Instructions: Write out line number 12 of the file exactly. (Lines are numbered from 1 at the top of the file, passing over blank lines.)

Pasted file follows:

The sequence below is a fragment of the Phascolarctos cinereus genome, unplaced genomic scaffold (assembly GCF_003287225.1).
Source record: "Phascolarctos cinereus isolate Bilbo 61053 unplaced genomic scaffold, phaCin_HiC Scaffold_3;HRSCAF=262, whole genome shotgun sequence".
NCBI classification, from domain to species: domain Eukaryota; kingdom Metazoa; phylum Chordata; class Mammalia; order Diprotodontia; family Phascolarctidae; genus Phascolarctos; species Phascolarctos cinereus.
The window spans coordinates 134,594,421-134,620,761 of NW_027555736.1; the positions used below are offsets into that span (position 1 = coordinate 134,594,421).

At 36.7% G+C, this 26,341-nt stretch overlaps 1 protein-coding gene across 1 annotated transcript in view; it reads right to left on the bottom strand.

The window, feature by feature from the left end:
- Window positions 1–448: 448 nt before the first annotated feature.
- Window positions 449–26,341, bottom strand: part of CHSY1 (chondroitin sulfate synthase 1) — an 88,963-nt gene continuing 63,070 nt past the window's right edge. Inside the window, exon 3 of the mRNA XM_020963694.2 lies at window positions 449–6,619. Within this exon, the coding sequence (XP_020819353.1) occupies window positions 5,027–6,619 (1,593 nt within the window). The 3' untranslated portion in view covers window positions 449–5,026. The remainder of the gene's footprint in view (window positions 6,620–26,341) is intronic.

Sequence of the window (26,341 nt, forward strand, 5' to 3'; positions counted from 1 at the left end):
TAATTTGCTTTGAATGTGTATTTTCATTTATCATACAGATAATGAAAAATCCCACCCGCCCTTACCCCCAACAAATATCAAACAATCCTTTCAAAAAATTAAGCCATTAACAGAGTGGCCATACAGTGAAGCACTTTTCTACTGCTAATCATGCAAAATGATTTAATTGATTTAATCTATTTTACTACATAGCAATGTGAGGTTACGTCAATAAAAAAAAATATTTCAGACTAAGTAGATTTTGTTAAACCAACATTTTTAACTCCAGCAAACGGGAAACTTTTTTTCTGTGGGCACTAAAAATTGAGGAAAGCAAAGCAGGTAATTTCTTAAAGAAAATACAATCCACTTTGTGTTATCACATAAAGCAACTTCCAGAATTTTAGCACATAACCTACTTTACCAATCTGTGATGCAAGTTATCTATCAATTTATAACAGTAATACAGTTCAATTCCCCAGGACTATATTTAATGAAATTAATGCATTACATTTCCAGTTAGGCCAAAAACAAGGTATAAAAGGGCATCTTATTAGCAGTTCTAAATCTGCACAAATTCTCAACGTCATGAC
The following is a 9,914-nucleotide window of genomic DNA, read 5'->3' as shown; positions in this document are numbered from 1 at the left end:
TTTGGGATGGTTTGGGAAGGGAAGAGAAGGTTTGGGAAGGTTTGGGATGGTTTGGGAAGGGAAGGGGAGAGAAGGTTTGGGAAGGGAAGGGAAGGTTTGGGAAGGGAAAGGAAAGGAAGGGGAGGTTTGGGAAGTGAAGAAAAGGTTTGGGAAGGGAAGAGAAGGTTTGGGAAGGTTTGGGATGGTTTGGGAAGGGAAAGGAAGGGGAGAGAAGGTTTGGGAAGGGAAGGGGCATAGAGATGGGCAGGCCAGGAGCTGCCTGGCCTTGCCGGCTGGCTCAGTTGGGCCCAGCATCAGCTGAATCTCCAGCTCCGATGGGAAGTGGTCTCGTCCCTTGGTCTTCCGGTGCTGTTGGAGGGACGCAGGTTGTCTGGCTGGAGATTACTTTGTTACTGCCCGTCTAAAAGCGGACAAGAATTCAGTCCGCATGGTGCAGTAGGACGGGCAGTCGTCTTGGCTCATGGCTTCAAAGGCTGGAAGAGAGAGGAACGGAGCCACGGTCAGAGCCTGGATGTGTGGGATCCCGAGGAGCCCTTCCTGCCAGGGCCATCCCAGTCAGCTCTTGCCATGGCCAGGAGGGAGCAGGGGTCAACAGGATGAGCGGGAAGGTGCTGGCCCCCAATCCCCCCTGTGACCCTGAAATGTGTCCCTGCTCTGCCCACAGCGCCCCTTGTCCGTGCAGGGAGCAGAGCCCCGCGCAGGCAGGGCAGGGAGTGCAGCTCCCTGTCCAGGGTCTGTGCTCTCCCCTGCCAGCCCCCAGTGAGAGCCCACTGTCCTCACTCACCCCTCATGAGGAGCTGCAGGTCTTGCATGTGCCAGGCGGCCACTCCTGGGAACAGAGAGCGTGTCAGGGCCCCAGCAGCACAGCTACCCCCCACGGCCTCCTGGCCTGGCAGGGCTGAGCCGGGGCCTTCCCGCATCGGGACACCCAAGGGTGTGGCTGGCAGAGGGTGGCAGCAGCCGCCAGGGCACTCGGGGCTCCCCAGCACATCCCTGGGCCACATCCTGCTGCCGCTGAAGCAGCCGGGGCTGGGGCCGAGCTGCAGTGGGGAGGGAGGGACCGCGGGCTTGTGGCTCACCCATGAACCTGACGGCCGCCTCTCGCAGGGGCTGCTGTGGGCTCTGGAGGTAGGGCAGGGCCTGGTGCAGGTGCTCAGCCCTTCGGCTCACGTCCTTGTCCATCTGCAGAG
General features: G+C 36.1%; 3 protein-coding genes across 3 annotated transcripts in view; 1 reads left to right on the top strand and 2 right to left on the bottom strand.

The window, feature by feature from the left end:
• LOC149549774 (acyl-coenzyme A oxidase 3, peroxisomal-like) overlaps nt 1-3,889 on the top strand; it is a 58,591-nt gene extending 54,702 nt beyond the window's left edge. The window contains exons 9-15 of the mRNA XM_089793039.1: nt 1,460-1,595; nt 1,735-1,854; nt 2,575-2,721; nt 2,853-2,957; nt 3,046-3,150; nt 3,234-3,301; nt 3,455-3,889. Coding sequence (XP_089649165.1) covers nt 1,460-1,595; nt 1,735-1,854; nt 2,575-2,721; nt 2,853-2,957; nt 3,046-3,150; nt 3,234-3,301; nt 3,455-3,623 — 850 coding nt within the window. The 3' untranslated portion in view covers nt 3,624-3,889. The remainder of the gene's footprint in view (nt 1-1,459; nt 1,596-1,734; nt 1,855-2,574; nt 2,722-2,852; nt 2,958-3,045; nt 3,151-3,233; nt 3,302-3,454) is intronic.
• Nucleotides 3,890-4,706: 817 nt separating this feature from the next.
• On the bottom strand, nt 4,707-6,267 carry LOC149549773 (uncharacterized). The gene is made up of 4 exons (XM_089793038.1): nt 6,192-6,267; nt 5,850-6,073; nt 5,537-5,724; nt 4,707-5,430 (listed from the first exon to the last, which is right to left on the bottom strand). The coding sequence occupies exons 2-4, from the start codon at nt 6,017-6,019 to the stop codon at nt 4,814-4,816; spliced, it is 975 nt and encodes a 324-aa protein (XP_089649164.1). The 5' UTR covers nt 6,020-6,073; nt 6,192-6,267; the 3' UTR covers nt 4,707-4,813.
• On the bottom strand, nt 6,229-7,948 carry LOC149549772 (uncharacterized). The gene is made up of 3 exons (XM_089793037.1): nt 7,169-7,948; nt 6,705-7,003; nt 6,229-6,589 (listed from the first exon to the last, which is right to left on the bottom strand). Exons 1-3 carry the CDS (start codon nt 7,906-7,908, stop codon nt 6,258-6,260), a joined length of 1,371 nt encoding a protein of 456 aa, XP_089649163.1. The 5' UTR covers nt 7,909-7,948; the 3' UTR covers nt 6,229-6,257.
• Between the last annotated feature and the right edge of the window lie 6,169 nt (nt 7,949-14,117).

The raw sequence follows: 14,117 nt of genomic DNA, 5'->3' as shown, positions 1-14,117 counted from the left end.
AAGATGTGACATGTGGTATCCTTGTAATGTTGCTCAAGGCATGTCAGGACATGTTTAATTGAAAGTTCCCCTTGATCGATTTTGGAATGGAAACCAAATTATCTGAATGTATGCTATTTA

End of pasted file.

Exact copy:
TTTGGGATGGTTTGGGAAGGGAAGAGAAGGTTTGGGAAGGTTTGGGATGGTTTGGGAAGGGAAGGGGAGAGAAGGTTTGGGAAGGGAAGGGAAGGTTTGGGAAGGGAAAGGAAAGGAAGGGGAGGTTTGGGAAGTGAAGAAAAGGTTTGGGAAGGGAAGAGAAGGTTTGGGAAGGTTTGGGATGGTTTGGGAAGGGAAAGGAAGGGGAGAGAAGGTTTGGGAAGGGAAGGGGCATAGAGATGGGCAGGCCAGGAGCTGCCTGGCCTTGCCGGCTGGCTCAGTTGGGCCCAGCATCAGCTGAATCTCCAGCTCCGATGGGAAGTGGTCTCGTCCCTTGGTCTTCCGGTGCTGTTGGAGGGACGCAGGTTGTCTGGCTGGAGATTACTTTGTTACTGCCCGTCTAAAAGCGGACAAGAATTCAGTCCGCATGGTGCAGTAGGACGGGCAGTCGTCTTGGCTCATGGCTTCAAAGGCTGGAAGAGAGAGGAACGGAGCCACGGTCAGAGCCTGGATGTGTGGGATCCCGAGGAGCCCTTCCTGCCAGGGCCATCCCAGTCAGCTCTTGCCATGGCCAGGAGGGAGCAGGGGTCAACAGGATGAGCGGGAAGGTGCTGGCCCCCAATCCCCCCTGTGACCCTGAAATGTGTCCCTGCTCTGCCCACAGCGCCCCTTGTCCGTGCAGGGAGCAGAGCCCCGCGCAGGCAGGGCAGGGAGTGCAGCTCCCTGTCCAGGGTCTGTGCTCTCCCCTGCCAGCCCCCAGTGAGAGCCCACTGTCCTCACTCACCCCTCATGAGGAGCTGCAGGTCTTGCATGTGCCAGGCGGCCACTCCTGGGAACAGAGAGCGTGTCAGGGCCCCAGCAGCACAGCTACCCCCCACGGCCTCCTGGCCTGGCAGGGCTGAGCCGGGGCCTTCCCGCATCGGGACACCCAAGGGTGTGGCTGGCAGAGGGTGGCAGCAGCCGCCAGGGCACTCGGGGCTCCCCAGCACATCCCTGGGCCACATCCTGCTGCCGCTGAAGCAGCCGGGGCTGGGGCCGAGCTGCAGTGGGGAGGGAGGGACCGCGGGCTTGTGGCTCACCCATGAACCTGACGGCCGCCTCTCGCAGGGGCTGCTGTGGGCTCTGGAGGTAGGGCAGGGCCTGGTGCAGGTGCTCAGCCCTTCGGCTCACGTCCTTGTCCATCTGCAGAG